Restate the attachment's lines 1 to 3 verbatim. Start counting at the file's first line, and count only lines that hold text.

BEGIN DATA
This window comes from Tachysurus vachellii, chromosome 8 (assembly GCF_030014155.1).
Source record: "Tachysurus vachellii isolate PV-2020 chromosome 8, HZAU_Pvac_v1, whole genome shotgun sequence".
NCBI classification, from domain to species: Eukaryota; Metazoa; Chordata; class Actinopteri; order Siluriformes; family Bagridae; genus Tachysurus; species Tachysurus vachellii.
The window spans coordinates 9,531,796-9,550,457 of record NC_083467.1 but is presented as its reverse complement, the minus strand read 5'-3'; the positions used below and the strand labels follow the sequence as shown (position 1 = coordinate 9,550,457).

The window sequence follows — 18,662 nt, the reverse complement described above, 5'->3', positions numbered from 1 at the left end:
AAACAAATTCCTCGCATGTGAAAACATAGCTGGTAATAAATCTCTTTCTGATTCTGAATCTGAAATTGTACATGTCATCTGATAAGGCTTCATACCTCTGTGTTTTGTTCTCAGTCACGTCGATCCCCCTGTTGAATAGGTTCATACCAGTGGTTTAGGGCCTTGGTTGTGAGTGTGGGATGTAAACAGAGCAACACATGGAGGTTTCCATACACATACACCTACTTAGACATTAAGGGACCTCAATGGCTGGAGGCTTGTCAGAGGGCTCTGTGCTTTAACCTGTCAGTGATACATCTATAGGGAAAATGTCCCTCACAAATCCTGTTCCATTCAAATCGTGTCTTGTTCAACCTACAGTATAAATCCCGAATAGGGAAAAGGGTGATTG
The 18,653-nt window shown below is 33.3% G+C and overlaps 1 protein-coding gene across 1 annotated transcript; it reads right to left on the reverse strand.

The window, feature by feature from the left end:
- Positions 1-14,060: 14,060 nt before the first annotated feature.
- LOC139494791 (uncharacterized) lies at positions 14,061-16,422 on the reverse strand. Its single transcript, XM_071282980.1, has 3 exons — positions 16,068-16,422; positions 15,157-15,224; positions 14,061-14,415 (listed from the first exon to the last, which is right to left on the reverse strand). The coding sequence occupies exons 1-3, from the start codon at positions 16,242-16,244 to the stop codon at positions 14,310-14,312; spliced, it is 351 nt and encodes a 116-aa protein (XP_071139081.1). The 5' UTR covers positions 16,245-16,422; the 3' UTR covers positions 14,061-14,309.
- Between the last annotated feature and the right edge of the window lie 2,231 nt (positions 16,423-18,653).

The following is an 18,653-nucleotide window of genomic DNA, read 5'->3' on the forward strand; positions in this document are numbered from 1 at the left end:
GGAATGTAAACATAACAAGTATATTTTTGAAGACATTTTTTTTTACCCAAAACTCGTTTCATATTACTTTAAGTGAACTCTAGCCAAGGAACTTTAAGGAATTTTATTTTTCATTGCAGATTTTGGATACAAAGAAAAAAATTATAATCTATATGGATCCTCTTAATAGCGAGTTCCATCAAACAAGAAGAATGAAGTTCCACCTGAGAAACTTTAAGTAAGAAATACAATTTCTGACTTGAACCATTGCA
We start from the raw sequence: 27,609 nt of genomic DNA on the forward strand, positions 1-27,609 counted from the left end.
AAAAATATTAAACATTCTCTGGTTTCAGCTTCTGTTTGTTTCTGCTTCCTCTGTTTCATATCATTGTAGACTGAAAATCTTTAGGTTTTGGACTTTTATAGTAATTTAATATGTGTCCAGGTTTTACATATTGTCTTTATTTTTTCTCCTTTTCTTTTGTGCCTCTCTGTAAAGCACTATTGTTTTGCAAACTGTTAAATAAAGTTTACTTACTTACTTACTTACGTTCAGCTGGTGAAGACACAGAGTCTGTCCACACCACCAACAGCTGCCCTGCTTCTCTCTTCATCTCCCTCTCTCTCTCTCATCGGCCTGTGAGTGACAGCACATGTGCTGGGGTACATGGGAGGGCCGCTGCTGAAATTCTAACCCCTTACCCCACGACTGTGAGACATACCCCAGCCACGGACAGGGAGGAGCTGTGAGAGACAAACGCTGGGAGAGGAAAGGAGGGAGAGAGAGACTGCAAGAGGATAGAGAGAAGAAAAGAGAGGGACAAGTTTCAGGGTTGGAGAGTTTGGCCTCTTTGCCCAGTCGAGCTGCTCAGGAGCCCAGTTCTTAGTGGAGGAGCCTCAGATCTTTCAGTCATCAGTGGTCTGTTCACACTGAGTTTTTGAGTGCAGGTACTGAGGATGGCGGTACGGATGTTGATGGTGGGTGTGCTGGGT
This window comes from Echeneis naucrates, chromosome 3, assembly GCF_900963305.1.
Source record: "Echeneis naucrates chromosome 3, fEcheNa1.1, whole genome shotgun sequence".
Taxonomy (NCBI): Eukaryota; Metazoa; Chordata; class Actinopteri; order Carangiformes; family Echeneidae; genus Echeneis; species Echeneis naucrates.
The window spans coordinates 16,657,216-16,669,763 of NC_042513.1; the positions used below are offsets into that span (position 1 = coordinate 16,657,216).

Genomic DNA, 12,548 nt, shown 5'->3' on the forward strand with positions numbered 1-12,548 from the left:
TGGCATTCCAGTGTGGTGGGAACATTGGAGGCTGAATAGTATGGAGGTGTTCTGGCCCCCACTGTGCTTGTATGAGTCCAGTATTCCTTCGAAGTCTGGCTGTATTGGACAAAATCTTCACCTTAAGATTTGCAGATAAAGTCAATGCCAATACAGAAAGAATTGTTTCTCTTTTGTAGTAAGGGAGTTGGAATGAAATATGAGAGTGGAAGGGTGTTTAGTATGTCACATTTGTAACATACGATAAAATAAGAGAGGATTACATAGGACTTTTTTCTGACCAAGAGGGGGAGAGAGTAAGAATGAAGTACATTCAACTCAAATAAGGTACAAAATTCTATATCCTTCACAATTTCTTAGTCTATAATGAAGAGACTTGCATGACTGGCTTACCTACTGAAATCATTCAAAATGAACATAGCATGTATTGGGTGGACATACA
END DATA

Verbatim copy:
This window comes from Tachysurus vachellii, chromosome 8 (assembly GCF_030014155.1).
Source record: "Tachysurus vachellii isolate PV-2020 chromosome 8, HZAU_Pvac_v1, whole genome shotgun sequence".
NCBI classification, from domain to species: Eukaryota; Metazoa; Chordata; class Actinopteri; order Siluriformes; family Bagridae; genus Tachysurus; species Tachysurus vachellii.